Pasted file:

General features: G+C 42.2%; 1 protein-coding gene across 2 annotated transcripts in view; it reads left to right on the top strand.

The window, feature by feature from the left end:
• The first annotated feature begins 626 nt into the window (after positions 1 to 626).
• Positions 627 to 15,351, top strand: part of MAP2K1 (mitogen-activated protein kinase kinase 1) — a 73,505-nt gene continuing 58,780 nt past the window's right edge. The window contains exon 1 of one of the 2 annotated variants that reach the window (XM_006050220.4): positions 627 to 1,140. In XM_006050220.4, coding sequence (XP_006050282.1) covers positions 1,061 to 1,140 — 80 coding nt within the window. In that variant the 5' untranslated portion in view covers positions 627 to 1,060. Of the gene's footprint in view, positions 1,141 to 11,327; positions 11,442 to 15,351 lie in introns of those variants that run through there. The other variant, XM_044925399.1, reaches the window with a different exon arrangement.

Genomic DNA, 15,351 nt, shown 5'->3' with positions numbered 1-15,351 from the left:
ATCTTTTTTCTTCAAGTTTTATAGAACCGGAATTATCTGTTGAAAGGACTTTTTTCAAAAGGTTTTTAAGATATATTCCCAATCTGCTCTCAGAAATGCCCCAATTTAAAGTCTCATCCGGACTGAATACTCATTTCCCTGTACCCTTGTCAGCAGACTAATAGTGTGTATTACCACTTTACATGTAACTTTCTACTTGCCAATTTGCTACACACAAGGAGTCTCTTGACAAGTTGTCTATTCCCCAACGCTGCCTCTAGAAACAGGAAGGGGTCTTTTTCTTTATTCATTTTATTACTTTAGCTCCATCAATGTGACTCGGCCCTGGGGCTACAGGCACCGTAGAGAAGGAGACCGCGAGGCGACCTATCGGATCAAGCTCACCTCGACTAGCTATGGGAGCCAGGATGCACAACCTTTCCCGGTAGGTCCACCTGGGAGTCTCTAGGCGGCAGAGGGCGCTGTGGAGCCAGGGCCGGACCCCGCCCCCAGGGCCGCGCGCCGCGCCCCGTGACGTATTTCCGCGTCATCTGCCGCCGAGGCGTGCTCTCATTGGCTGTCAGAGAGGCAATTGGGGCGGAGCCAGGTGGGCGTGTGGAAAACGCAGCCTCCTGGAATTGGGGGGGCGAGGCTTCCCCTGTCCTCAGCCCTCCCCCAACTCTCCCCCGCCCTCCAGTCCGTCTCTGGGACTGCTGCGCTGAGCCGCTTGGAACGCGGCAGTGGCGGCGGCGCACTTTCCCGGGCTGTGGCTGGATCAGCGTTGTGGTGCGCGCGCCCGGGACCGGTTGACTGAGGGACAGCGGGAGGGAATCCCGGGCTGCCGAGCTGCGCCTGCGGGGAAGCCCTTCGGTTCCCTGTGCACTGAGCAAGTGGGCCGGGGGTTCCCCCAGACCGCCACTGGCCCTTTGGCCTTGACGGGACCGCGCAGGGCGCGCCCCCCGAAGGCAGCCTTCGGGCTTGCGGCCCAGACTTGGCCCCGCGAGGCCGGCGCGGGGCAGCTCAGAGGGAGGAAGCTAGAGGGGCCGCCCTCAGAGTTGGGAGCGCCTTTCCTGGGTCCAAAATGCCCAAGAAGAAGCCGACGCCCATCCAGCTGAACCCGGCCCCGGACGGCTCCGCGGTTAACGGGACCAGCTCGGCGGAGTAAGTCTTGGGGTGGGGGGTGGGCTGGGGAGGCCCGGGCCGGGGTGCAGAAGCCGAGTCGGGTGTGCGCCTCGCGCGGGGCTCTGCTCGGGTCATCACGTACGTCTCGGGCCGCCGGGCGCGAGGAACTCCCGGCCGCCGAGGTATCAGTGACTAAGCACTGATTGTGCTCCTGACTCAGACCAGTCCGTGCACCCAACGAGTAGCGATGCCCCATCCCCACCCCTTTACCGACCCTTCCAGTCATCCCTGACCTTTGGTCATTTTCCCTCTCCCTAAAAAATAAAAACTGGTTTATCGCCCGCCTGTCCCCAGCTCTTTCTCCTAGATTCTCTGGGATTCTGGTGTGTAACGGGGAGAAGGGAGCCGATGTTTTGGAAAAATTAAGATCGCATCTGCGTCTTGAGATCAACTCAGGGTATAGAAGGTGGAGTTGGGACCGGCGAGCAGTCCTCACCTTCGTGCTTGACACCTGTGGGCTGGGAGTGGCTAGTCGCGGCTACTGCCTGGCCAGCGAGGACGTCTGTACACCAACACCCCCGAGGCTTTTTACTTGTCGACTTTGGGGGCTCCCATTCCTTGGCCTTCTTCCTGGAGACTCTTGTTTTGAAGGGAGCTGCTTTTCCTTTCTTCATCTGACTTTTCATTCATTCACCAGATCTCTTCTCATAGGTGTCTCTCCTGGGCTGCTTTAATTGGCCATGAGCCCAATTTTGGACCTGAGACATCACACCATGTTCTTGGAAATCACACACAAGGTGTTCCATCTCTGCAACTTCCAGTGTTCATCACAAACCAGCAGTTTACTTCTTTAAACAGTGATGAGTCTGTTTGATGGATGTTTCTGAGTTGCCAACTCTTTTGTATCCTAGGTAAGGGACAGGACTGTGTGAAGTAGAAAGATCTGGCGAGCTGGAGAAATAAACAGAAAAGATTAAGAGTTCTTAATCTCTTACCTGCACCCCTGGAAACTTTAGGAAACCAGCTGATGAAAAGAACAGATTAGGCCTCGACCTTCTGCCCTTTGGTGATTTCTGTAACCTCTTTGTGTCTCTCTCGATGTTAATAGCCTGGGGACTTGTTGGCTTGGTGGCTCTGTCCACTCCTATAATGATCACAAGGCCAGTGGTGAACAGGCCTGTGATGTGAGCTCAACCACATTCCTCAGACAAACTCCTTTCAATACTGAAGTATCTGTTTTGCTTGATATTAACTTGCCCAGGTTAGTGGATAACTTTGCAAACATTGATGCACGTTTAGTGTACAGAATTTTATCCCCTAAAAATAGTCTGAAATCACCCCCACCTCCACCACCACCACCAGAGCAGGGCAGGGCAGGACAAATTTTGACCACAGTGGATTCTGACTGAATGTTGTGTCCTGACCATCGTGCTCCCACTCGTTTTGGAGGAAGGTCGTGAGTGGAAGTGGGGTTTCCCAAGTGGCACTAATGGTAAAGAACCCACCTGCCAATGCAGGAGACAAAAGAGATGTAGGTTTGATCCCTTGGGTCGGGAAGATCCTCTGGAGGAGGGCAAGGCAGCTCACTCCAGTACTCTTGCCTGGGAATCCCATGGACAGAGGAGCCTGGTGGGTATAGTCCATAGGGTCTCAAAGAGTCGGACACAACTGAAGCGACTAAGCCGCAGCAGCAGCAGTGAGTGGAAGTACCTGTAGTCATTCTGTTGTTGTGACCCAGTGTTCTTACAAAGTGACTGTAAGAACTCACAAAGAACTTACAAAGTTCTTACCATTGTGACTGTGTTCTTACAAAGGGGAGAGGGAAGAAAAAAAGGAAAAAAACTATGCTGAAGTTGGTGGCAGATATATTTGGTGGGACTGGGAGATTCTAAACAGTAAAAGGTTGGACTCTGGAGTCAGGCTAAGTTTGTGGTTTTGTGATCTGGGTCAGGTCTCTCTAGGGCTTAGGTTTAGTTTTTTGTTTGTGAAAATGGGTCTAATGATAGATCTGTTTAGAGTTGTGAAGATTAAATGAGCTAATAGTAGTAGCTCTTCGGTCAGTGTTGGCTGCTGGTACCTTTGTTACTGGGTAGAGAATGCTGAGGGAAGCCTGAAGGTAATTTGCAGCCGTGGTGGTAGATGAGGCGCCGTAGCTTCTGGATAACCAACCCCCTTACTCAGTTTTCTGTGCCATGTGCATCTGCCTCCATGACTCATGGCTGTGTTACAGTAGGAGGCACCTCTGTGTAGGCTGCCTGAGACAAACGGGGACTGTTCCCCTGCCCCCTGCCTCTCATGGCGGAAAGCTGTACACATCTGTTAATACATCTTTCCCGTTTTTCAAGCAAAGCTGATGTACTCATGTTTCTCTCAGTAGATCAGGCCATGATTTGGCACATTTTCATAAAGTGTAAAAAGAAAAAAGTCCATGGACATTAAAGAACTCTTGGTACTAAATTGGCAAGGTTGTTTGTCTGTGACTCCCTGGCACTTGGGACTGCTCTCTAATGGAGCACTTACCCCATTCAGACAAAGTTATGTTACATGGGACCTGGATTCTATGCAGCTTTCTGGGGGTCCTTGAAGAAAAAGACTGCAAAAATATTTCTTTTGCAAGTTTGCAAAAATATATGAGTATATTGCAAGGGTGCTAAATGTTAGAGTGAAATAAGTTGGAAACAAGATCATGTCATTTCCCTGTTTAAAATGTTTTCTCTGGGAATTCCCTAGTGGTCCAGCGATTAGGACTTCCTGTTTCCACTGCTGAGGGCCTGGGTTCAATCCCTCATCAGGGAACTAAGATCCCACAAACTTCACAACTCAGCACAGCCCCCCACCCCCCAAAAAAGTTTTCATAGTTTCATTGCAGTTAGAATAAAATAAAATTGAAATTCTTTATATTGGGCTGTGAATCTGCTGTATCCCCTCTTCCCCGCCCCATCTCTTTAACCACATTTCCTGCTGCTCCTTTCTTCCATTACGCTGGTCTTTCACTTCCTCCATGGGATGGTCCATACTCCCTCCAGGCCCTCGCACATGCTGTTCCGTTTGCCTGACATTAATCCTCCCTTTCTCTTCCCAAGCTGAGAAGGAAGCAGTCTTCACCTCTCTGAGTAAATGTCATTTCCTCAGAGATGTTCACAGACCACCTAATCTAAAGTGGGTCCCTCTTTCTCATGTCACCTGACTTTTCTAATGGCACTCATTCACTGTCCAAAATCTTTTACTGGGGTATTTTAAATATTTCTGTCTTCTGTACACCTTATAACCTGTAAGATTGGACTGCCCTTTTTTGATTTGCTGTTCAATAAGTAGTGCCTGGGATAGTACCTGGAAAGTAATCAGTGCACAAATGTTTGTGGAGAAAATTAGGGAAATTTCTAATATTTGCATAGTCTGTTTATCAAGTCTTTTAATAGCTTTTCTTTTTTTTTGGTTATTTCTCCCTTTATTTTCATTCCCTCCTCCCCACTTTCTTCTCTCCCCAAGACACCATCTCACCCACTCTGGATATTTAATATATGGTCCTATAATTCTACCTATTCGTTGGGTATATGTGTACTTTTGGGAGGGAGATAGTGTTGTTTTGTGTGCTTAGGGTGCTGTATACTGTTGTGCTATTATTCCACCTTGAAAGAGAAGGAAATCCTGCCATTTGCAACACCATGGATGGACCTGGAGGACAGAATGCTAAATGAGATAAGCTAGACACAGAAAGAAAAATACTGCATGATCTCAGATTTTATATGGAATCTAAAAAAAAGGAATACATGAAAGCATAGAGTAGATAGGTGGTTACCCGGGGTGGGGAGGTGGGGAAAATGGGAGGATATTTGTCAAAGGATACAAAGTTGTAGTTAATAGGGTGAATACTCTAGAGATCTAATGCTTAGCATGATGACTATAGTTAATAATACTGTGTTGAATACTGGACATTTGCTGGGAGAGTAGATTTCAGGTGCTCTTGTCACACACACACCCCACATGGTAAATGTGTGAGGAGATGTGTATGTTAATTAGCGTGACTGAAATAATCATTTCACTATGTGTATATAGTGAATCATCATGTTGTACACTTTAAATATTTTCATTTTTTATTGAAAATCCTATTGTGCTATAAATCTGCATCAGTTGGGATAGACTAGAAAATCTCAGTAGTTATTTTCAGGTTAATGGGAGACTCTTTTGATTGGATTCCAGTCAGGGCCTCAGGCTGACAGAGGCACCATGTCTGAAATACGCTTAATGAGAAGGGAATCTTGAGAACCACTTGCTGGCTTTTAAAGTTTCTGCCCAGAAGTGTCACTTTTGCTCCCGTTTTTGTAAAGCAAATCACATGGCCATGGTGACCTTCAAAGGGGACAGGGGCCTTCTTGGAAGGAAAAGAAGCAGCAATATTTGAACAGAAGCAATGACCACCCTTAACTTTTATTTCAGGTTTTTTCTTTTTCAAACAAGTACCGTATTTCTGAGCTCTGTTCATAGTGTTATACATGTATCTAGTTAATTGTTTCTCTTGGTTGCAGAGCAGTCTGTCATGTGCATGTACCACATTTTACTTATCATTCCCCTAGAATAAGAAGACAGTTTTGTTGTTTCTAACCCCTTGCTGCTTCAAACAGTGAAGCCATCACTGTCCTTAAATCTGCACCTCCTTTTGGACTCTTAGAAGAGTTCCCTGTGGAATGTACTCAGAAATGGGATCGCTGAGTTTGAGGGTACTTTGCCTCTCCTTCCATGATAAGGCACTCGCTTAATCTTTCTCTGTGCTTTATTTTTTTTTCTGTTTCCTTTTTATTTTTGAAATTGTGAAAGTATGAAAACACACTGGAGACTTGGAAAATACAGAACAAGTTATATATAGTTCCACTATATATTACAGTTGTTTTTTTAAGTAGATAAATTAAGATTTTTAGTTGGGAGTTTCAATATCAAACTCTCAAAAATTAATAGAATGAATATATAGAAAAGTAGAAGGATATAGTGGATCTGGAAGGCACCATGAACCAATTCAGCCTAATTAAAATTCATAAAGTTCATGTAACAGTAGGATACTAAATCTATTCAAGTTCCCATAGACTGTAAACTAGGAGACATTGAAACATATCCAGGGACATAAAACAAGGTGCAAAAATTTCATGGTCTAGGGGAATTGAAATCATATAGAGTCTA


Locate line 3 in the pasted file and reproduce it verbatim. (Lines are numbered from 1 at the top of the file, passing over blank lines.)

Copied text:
• The first annotated feature begins 626 nt into the window (after positions 1 to 626).